This lovely monument at the St. Joseph Catholic Cemetery in Tiffin, Ohio, honors the memory of the extended Bork family of Seneca County, Ohio. To me it represents Christ rising from the dead, and the stone having been moved away from the tomb, and suggests that those members of the Bork family who have passed from this life, have eternal life with the Lord in Heaven. One member of the family was Minrad Bork. He was born in 1855, and died on June 26, 1937.
Biographical information about Minrad J. Bork is found in A Centennial Biographical History of Seneca County (Lewis Pub. Co., 1902.)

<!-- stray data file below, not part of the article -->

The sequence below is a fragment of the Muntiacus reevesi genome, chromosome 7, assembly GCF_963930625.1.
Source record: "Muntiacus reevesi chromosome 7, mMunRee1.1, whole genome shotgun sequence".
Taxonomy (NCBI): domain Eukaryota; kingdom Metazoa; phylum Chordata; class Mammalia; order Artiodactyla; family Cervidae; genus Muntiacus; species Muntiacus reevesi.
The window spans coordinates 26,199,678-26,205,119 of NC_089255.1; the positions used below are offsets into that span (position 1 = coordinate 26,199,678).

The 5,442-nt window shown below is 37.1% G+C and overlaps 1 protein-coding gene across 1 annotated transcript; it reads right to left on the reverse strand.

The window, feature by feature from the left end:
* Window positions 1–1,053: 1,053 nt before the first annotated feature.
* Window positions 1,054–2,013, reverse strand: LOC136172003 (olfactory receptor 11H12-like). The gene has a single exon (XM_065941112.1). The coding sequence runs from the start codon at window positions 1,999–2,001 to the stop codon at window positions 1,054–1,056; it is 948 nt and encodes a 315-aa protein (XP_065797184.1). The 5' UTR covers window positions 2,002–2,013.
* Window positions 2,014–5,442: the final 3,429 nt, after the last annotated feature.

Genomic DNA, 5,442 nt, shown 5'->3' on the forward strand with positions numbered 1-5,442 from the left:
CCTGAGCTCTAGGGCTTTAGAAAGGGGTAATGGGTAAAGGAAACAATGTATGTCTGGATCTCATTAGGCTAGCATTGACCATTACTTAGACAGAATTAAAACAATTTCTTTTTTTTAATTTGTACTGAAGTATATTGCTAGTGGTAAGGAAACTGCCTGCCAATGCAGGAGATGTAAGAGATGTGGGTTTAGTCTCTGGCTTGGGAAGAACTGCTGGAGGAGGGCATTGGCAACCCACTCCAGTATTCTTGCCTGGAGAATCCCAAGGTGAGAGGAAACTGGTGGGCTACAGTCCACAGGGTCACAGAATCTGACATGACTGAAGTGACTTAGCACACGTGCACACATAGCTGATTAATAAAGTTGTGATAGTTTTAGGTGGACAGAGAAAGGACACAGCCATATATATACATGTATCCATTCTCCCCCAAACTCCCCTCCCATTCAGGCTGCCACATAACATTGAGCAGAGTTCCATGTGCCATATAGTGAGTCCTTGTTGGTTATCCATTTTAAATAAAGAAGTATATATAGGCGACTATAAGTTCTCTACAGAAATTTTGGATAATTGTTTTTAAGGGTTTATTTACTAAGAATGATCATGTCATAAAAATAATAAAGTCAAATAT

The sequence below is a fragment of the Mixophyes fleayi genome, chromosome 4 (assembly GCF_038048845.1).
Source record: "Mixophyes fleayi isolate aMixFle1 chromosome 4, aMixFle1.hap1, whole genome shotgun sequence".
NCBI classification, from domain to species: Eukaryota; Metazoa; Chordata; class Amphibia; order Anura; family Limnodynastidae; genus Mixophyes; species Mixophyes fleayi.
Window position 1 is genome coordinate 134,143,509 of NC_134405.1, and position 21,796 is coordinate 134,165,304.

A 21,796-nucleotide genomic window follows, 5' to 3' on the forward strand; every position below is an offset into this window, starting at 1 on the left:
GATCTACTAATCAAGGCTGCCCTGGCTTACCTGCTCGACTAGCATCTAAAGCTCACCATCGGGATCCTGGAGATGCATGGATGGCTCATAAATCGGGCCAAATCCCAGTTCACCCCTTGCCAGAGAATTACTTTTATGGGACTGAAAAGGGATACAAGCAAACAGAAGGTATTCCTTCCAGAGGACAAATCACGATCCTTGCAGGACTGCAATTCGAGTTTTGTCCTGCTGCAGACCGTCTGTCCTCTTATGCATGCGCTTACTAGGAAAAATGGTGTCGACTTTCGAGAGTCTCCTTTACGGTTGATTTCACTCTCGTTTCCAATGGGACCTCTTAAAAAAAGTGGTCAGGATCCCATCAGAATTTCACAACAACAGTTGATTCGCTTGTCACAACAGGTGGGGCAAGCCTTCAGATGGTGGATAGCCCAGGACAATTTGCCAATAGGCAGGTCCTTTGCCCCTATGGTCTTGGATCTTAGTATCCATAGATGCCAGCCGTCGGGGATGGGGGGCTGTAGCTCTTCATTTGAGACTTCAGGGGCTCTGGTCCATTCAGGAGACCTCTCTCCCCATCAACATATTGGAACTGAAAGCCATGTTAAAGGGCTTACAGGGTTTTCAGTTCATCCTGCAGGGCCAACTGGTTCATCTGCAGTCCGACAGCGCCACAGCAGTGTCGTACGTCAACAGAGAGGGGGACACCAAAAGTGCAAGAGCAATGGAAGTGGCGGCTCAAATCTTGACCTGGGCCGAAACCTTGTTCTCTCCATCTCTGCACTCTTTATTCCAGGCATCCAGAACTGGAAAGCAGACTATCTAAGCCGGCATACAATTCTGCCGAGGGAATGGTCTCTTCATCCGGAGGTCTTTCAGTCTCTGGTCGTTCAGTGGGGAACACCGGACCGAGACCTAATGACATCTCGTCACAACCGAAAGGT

Minrad Bork is a representative of an honored pioneer family of Seneca county, and throughout his entire life he has resided within the borders of this county, his birth having occurred in Bloom township on the 3d of. October, 1856. He is a son of Frederick and Margaret (Young) Bork. The former was born in Germany and was a son of Philip Bork, with whom he came to the United States, taking passage on a sailing vessel which reached the harbor of Baltimore after forty days The family at once continued their westward journey, and on arriving in Seneca county made a location in Bloom township. Here the grandfather was connected with the development of a tract of wild land and. with agricultural pursuits until his death, which was occasioned by an accident on the railroad. The first possession of the Bork family in this county was a tract of one hundred and sixty acres of wild land which they secured from the government, and their pioneer home was a little log. cabin built in the usual pioneer style save that it contained two rooms-instead of the usual number—one. With the work of clearing and developing this farm Frederick was actively associated, and throughout the years of his residence here he carried on agricultural pursuits. Here he reared his family of ten children, as follows : Philip, a farmer of Seneca township; Eva; Frank, a farmer of Eden township; Magdaline, the wife of G. Fred Buchman; Mary, who has passed away; Lewis, a resident of Benton county, Indiana; John P., who is living in Eden township; Minrad, the subject of this review ; and Philomenia and Elizabeth, both living in Tiffin.The subject of this review was only four years of age when his father removed to the farm upon which he now makes his home. Here he was reared to manhood and early became familiar with the work of the farm in all its departments, laboring in the fields and meadows. He also attended the district schools, pursuing his studies through the winter months when the work of the farm was practically over for the year.. He assisted his father throughout the period of his minority and when thirty years of age he took charge of the old homestead and has since devoted his energies to its cultivation. In 1884 he purchased this property and he now owns two hundred and forty-two acres, all in one tract. in Seneca township. His fields are well tilled and surround good farm buildings. In his pasture lands are seen high grades of stock, and all modern equipment and accessories are found upon his place. He makes a specialty of raising Durham cattle and has some fine specimens of that breed. One hundred and fifty-five acres of his land is under cultivation and annually he harvests rich crops. On the 4th of March,1885, was celebrated the marriage of Mr. Bork and Miss Annie Reinhart, by whom he has three children, Edward, Clara and Joseph. The parents are well known in the community, having always resided in Seneca county, and the hospitality of many of the best homes of the locality is extended freely to them. In his political affiliations Mr. Bork is a Democrat, and while he always casts his ballot for the men and measures of the party and loyally advocates its interests, he has never sought or desired public office. His religious faith is that of the Catholic church.